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  • Transcriber: TED Translators admin

  • No matter how hard you might try,

  • you can't just flip a switch when you step into the office

  • and turn your emotions off.

  • Feeling feelings is part of being human.

  • [The Way We Work]

  • A pervasive myth exists that emotions don't belong at work,

  • and this often leads us

  • to mistakenly equate professionalism with being stoic or even cold.

  • But research shows that in the moments when our colleagues

  • drop their glossy professional presentation,

  • we're actually much more likely to believe what they're telling us.

  • We feel connected to the people around us.

  • We try harder, we perform better

  • and we're just generally kinder.

  • So it's about time that we learn how to embrace emotion at work.

  • Now, that's not to say

  • you should suddenly become a feelings fire hose.

  • A line exists between sharing, which builds trust,

  • and oversharing, which destroys it.

  • If you suddenly let your feelings run wild at work

  • and give people far more information than they bargained for,

  • you make everyone around you uncomfortable

  • and you also undermine yourself.

  • You're more likely to be seen as weak or lacking self awareness,

  • so, great to say you weren't feeling well last night --

  • you don't need to go into every lurid detail

  • about how you got reacquainted with your half-digested dinner.

  • So there's a wide spectrum of emotional expression.

  • On one hand, you have under-emoters,

  • or people who have a hard time talking about their feelings,

  • and on the other end are over-emoters,

  • those who constantly share everything that's going on inside,

  • and neither of these make for a healthy workplace.

  • So what's the balance between these two extremes?

  • It's something called selective vulnerability.

  • Selective vulnerability is opening up

  • while still prioritizing stability and psychological safety,

  • both for you and for your colleagues.

  • Luckily, anyone can learn

  • to be selectively vulnerable, with practice.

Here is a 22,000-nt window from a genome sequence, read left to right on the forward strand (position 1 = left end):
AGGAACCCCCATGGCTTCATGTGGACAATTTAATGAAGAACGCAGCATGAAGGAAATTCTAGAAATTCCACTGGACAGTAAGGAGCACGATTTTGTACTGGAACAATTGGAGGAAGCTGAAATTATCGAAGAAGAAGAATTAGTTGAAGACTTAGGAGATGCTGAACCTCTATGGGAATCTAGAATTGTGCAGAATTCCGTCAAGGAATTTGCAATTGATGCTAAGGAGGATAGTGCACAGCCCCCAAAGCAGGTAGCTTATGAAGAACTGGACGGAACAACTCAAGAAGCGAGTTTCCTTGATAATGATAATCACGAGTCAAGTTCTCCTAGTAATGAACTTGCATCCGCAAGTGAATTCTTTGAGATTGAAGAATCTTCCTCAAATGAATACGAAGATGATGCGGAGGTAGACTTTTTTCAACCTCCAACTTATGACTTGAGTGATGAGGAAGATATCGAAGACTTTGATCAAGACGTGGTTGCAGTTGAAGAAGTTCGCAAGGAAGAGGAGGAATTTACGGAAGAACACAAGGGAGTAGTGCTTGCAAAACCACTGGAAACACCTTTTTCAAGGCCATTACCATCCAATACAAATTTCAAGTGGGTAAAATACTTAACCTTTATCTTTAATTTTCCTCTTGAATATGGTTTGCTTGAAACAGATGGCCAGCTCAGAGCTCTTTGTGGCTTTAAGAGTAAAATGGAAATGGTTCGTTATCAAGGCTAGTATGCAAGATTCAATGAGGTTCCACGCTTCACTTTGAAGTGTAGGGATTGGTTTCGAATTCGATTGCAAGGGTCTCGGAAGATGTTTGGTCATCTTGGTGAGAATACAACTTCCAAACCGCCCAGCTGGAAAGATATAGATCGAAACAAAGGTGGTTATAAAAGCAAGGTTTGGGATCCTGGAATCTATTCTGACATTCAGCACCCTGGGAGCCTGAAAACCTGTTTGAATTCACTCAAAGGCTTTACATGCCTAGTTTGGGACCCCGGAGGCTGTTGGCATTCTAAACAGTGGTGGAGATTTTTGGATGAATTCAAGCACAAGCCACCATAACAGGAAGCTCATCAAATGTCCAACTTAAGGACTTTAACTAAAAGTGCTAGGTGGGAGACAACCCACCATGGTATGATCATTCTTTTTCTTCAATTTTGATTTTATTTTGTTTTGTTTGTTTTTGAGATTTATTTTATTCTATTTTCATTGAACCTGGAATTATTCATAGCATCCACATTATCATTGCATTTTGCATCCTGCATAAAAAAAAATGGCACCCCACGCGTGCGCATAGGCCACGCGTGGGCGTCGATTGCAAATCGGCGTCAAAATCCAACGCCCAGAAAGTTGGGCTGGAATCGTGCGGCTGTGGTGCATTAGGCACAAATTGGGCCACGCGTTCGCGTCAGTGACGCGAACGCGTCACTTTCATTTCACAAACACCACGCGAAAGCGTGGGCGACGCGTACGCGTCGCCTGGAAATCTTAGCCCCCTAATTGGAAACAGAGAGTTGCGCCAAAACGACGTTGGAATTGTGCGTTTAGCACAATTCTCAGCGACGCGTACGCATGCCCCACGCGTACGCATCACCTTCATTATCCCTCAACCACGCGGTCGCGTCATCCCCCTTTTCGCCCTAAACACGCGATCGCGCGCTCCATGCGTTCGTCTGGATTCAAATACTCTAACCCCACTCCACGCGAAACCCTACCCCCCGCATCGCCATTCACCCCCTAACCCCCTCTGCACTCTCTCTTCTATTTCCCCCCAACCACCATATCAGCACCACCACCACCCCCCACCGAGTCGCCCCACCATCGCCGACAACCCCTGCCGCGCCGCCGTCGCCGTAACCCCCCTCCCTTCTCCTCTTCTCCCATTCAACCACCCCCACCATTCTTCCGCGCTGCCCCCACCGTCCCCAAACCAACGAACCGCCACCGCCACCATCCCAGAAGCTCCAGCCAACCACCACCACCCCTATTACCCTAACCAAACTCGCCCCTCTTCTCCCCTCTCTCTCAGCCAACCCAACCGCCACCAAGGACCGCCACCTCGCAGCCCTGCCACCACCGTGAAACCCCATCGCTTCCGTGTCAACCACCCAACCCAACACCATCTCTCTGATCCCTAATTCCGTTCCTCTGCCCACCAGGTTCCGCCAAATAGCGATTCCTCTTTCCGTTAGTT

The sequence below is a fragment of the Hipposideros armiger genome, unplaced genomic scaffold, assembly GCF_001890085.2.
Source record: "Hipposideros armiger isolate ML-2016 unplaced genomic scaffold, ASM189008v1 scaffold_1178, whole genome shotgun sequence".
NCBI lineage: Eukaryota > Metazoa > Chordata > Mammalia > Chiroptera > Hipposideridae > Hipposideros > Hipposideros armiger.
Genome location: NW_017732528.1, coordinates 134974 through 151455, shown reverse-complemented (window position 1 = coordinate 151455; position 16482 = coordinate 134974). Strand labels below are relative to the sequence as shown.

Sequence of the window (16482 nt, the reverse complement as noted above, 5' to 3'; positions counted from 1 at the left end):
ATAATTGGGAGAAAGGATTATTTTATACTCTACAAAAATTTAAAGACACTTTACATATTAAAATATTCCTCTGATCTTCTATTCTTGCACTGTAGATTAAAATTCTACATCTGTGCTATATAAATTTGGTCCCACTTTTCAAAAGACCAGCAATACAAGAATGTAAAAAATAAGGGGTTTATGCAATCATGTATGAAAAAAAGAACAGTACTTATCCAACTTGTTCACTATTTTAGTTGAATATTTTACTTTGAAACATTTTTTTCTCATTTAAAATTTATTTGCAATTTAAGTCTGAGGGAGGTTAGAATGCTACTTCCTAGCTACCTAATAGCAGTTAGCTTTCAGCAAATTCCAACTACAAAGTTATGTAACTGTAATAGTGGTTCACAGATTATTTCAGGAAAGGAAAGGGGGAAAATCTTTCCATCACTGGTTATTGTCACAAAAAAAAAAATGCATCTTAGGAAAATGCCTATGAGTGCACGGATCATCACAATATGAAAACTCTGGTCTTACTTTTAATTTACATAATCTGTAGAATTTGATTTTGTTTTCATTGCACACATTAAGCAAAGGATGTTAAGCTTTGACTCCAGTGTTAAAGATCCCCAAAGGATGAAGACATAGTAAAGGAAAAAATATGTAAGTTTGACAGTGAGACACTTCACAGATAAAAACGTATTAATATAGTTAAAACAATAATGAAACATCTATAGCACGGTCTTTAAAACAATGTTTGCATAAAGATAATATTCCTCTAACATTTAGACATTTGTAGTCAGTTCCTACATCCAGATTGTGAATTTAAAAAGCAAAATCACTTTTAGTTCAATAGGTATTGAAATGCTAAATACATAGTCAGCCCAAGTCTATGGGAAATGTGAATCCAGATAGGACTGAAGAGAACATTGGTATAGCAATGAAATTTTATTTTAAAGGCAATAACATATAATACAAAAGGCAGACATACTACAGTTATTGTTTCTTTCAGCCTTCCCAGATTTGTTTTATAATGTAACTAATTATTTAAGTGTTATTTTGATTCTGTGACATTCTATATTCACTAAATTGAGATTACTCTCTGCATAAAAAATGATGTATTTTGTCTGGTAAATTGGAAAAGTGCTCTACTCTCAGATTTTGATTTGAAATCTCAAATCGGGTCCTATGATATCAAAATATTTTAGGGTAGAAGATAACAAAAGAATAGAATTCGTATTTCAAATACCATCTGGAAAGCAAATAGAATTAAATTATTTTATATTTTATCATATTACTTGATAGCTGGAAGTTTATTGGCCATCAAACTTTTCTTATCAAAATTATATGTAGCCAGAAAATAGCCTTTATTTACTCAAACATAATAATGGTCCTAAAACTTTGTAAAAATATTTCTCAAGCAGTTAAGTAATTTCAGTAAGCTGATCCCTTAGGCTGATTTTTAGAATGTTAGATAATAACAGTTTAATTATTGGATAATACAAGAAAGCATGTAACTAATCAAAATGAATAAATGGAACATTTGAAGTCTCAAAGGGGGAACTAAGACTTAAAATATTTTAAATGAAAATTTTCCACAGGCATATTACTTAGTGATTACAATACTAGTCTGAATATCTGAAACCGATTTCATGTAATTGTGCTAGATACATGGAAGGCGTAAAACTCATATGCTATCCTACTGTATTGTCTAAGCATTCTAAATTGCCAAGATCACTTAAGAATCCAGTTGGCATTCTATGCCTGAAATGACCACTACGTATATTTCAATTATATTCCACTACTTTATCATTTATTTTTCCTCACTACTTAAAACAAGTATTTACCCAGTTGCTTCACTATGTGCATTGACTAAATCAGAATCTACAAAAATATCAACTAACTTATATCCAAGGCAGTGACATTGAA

• Here are four ways to get started.

  • First, flag your feelings without becoming emotionally leaky.

  • Bad moods are contagious,

  • and even if you're not vocalizing what you're feeling,

  • chances are your body language or your expressions

  • are a dead giveaway.

  • So if you are crossing your arms or hammering on your keyboard,

  • your coworkers are going to know you're upset.

  • And if you don't say anything,

  • they might start to think it's about them and get worried.

  • So if you are reacting to a non-work-related event,

  • so traffic for example, just flag it.

  • You don't need to go into detail.

  • You can say something as simple as "I'm having a bad morning.

  • It has nothing to do with you."

  • Now if it's a work-related event

  • that's causing you to feel strong emotions,

  • that brings us to point number two.

  • Try to understand the need behind your emotion,

  • and then address that need.

  • If you suddenly start to find everyone around you irritating,

  • sit back and reflect on that.

  • And it might be that you're irritable because you're anxious,

  • and you're anxious because you're worried about hitting a looming deadline.

  • And in that case, you can go back to your team

  • to address that need and say something like,

  • "I want to make sure I get everything done ahead of the deadline.

  • Can you help me put together a realistic plan to do that?"

  • If you're thinking of sharing,

  • try and put yourself in the other person's shoes.

  • So if what you're about to say would help you feel more supported

  • and better understand the situation,

  • then go ahead and share it.

  • But if it gives you any kind of pause, you might want to leave it out.

  • And finally, read the room and provide a path forward.

  • If everyone on your team has been pulling long hours,

  • and you notice that one of your colleagues seems particularly deflated or anxious,

  • you can acknowledge that and show some empathy,

  • but then try to give them something actionable

  • that they could hold on to.

  • And in this case,

  • you could suggest that you go to your manager

  • and ask that your weekly meeting

  • be pushed back a day so you both have more time to work.

  • You're showing you're invested in their success,

  • but also that you care about their well-being.

  • When we can be honest about what we feel,

  • and freely suggest ideas, make mistakes

  • and just not have to hide every piece of who we are,

  • we're much more likely to stay at the company for a long time.

  • We're also happier and more productive.

  • So take a moment to reflect on the emotional expression

  • that you bring to work each day.

  • And if you are prone to oversharing, try editing.

  • And if you're a little bit more reserved,

  • look for moments when you can open up to your colleagues

  • and be a bit vulnerable.

  • And chances are, there will be a big difference

  • in how people respond to you.

  • And selective vulnerability might just become

  • one of your most valuable tools.

Transcriber: TED Translators admin

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仕事で感情を受け入れる方法|TEDシリーズ「The Way We Work」のご紹介 (How to embrace emotions at work | The Way We Work, a TED series)

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    林宜悉 に公開 2021 年 01 月 14 日
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